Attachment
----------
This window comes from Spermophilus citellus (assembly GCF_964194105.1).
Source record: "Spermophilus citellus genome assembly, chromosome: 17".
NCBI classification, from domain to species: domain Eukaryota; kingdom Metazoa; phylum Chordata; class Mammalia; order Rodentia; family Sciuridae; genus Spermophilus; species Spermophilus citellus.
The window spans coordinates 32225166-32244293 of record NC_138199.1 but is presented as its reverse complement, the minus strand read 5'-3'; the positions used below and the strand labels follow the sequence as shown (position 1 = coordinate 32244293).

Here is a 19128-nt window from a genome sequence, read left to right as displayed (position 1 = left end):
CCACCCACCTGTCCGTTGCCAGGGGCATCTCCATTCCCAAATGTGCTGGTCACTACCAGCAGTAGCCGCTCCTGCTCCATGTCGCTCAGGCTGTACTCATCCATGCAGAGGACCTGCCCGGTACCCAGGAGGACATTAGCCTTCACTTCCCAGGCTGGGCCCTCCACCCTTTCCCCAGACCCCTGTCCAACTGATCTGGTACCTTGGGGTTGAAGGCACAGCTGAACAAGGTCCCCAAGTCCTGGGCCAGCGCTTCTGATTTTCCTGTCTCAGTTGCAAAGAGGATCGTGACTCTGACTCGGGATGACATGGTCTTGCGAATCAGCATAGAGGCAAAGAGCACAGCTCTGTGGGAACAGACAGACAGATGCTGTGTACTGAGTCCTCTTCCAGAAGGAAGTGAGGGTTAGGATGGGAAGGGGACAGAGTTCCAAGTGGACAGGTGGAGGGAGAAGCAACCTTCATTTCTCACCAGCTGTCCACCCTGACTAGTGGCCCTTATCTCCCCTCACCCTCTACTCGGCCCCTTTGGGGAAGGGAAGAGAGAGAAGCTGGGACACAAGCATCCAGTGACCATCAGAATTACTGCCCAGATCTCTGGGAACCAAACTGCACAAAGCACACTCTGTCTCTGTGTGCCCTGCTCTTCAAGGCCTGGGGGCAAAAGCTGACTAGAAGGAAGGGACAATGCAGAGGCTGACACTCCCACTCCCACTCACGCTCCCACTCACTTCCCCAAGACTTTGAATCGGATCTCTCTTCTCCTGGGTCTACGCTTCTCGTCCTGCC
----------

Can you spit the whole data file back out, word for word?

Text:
This window comes from Spermophilus citellus (assembly GCF_964194105.1).
Source record: "Spermophilus citellus genome assembly, chromosome: 17".
NCBI classification, from domain to species: domain Eukaryota; kingdom Metazoa; phylum Chordata; class Mammalia; order Rodentia; family Sciuridae; genus Spermophilus; species Spermophilus citellus.
The window spans coordinates 32225166-32244293 of record NC_138199.1 but is presented as its reverse complement, the minus strand read 5'-3'; the positions used below and the strand labels follow the sequence as shown (position 1 = coordinate 32244293).

Here is a 19128-nt window from a genome sequence, read left to right as displayed (position 1 = left end):
CCACCCACCTGTCCGTTGCCAGGGGCATCTCCATTCCCAAATGTGCTGGTCACTACCAGCAGTAGCCGCTCCTGCTCCATGTCGCTCAGGCTGTACTCATCCATGCAGAGGACCTGCCCGGTACCCAGGAGGACATTAGCCTTCACTTCCCAGGCTGGGCCCTCCACCCTTTCCCCAGACCCCTGTCCAACTGATCTGGTACCTTGGGGTTGAAGGCACAGCTGAACAAGGTCCCCAAGTCCTGGGCCAGCGCTTCTGATTTTCCTGTCTCAGTTGCAAAGAGGATCGTGACTCTGACTCGGGATGACATGGTCTTGCGAATCAGCATAGAGGCAAAGAGCACAGCTCTGTGGGAACAGACAGACAGATGCTGTGTACTGAGTCCTCTTCCAGAAGGAAGTGAGGGTTAGGATGGGAAGGGGACAGAGTTCCAAGTGGACAGGTGGAGGGAGAAGCAACCTTCATTTCTCACCAGCTGTCCACCCTGACTAGTGGCCCTTATCTCCCCTCACCCTCTACTCGGCCCCTTTGGGGAAGGGAAGAGAGAGAAGCTGGGACACAAGCATCCAGTGACCATCAGAATTACTGCCCAGATCTCTGGGAACCAAACTGCACAAAGCACACTCTGTCTCTGTGTGCCCTGCTCTTCAAGGCCTGGGGGCAAAAGCTGACTAGAAGGAAGGGACAATGCAGAGGCTGACACTCCCACTCCCACTCACGCTCCCACTCACTTCCCCAAGACTTTGAATCGGATCTCTCTTCTCCTGGGTCTACGCTTCTCGTCCTGCC